Notes on “The Immutable Rules of UX” (video)

I recently watched this quick video on the Immutable Rules of UX, 39min. Curious about what they are? Check out the video, or my notes below.

These are my notes from the video.

  • Even in early tech, people like using a little picture of themselves; customization.
  • Use the 3 principles of UX: design, test, measure. Test with real users. Test before you launch. Use prototypes. Remember your first design will be wrong.
  • Don’t invent new terms to get respect for UX. Producing results will get you respect.
  • People have limited brain capacity. Design accordingly.
  • Usefulness = Utility + Usefulness. Without both, people will not use your product. AI/Voice Interfaces don’t have much usefulness to increase adoption, yet. They must improve if they will succeed in the future.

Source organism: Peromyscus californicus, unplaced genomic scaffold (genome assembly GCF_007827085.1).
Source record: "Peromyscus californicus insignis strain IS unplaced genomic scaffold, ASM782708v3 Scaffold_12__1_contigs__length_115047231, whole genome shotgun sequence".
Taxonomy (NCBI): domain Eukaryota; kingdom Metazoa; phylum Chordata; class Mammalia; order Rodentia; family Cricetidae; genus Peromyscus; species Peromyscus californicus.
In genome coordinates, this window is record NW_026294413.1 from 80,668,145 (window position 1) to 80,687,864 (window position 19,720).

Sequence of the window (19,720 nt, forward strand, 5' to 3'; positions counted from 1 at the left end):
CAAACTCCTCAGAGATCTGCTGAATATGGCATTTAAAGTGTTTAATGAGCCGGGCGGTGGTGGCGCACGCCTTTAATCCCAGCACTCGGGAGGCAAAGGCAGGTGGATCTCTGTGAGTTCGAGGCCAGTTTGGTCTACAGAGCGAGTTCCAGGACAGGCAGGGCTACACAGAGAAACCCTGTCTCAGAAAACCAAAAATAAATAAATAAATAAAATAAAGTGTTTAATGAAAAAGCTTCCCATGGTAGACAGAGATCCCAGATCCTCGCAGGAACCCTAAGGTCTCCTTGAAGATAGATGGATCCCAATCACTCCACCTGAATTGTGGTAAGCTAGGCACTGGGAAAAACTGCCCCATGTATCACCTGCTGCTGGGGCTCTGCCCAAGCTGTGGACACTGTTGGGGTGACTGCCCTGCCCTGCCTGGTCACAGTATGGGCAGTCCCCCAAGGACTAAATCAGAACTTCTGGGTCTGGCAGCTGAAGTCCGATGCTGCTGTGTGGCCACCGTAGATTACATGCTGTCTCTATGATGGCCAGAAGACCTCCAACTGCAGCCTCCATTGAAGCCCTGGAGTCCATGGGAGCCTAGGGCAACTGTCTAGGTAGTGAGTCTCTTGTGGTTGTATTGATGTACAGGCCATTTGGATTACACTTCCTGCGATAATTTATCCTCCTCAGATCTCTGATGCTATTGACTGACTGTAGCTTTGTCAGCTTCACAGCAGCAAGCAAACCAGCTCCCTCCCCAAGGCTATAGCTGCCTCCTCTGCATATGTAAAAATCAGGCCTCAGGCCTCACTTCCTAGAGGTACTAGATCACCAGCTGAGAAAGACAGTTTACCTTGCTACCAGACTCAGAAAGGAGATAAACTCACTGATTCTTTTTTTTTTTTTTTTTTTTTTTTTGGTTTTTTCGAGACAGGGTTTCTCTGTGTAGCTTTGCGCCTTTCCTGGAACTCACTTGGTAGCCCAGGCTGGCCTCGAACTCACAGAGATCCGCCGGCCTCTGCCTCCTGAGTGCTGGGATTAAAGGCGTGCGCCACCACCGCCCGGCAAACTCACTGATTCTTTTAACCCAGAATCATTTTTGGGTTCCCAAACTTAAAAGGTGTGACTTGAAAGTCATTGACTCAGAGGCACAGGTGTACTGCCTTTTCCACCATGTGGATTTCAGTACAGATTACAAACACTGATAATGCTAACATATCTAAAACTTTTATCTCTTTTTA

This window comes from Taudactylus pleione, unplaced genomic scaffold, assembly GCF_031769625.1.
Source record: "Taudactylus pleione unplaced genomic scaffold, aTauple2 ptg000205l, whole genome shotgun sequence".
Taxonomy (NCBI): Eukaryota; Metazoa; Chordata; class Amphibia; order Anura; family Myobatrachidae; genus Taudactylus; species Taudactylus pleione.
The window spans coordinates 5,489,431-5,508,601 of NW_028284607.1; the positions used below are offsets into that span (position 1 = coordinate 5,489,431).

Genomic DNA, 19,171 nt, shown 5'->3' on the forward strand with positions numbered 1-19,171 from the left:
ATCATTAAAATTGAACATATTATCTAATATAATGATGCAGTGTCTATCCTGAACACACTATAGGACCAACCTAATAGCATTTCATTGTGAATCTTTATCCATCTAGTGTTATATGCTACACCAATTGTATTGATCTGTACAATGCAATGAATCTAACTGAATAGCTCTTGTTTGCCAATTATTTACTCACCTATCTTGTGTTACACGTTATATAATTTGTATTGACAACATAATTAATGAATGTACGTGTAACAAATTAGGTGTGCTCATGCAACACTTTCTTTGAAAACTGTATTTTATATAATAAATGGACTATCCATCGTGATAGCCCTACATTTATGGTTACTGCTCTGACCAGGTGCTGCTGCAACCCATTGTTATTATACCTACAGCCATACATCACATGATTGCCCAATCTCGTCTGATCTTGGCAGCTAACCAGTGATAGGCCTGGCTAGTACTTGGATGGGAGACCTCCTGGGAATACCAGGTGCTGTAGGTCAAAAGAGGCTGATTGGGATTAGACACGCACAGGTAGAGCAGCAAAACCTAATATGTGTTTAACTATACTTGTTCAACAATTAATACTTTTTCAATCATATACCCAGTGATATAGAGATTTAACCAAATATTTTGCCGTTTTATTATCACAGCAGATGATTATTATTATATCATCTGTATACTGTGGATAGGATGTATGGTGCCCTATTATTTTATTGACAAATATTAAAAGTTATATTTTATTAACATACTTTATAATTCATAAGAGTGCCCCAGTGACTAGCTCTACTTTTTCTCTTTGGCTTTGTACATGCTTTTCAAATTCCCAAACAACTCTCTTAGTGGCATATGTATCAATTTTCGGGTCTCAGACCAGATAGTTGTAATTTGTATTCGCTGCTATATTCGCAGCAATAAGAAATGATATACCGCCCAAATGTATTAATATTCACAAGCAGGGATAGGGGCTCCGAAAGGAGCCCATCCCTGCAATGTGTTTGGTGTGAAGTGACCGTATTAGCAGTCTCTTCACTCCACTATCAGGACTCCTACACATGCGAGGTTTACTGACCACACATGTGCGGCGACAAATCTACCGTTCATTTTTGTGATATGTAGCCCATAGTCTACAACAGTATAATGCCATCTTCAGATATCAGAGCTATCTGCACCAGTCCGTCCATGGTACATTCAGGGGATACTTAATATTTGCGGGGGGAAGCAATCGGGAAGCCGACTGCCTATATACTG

• Remember that the web is really big and most people spend their time on other people’s sites. This means that user expectations keep changing and improving based on other people’s sites. Always keep improving. Satisfaction is a matter of the relationship between what you get relative to what you expect.
  • Remember that UX is about people.

From the presentation

In his presentation, he put the following list, which you can find at this part of the video. https://youtu.be/OtBeg5eyEHU?t=783

  • User centered design
  • early = better
  • more iterations = better
  • low commitment / discount methods = better
  • UX architecture & UI details both important

NNG: The Myth of the UX Unicorn

I hope this short, 2:36 video is just the start of a more public conversation about hiring practices within the UX community. I hope it helps to define UX titles and terms, and I hope it helps UX teams break past unspoken practices in team dynamics and hiring. A video like this is a long time coming and covers one aspect of a topic I have been thinking about for the past few years.

The UX Unicorn Myth (Jakob Nielsen)

Summary: UX constitutes many different specialties such as researcher, interaction designer, and Information architect. Forcing one person to do it all is a prescription for mediocrity.